There are several benefits in using this all-in-one chip. First, the resulting thin-and-light device will have equal if not better performance than bulky laptops because of the fast, dedicated connection between Intel’s CPU cores and AMD’s graphics cores. The use on HBM2 graphics memory also means more space for OEMs to use because HBM2 stacks vertically instead of horizontally like GDDR5. Intel says this new all-in-one solution provides a unique power-sharing feature, too, to maximize performance without gobbling up the battery like candy.
“We’ve added unique software drivers and interfaces to this semi-custom discrete GPU that coordinate information among all three elements of the platform,” the company said. “Not only does it help manage temperature, [and] power delivery and performance state in real time, it also enables system designers to adjust the ratio of power sharing between the processor and graphics based on workloads and usages, like performance gaming. Balancing power between our high-performing processor and the graphics subsystem is critical to achieve great performance across both processors as systems get thinner.”
Typically, Intel is no competition in the mainstream discrete graphics space — that’s solely fought between Nvidia (GeForce) and AMD (Radeon). But in the mainstream processor space, Intel and AMD fight hard for your hard-earned dollars. Intel just launched its eighth-generation Core processor family, and AMD recently announced its new Ryzen processors for desktops and laptops. The collaboration is indeed a surprise.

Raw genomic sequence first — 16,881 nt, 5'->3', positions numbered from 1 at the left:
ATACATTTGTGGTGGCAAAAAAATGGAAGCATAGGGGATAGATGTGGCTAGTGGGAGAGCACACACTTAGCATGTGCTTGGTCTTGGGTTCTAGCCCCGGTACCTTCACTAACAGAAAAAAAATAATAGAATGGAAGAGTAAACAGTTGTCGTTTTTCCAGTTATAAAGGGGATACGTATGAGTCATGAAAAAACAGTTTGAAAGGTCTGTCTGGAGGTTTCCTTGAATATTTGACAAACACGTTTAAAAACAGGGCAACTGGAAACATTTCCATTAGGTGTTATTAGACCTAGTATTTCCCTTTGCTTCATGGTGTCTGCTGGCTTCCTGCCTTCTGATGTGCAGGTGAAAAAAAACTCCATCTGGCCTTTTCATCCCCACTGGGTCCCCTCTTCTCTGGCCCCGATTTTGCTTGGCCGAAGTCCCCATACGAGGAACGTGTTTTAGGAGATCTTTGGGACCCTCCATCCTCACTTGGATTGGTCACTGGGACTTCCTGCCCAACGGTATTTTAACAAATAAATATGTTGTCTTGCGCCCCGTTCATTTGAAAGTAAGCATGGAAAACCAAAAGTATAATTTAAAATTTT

To get high graphics performance in a laptop, you typically need a stand-alone, discrete graphics chip despite the integrated component in Intel’s CPUs. But throwing a discrete graphics chip into the mix typically means a bulkier form factor, a higher power requirement, additional cooling requirements, and a larger price tag.
Understanding this, Intel apparently approached AMD with the idea of providing high-performance graphics in super-thin laptops using a single optimized package. But the duo isn’t stopping at thin-and-light notebooks. OEM’s can use this device to create standard notebooks, 2-in-1s, and miniature desktops as well.
At the very heart of Intel’s new all-in-one chip is the EMIB technology. First revealed in 2014, Intel said in April of this year during its Technology and Manufacturing conference that this platform enables Intel to throw in components from any manufacturer, not just AMD. It’s a “mix and match” heterogeneous design, and AMD appears to be the first participant in Intel’s EMIB roadmap. The resulting chip won’t include Intel’s own integrated graphics cores typically found in its mobile and desktop processors.
This new all-in-one chip from Intel and AMD will be made available to OEMs in the first quarter of 2018.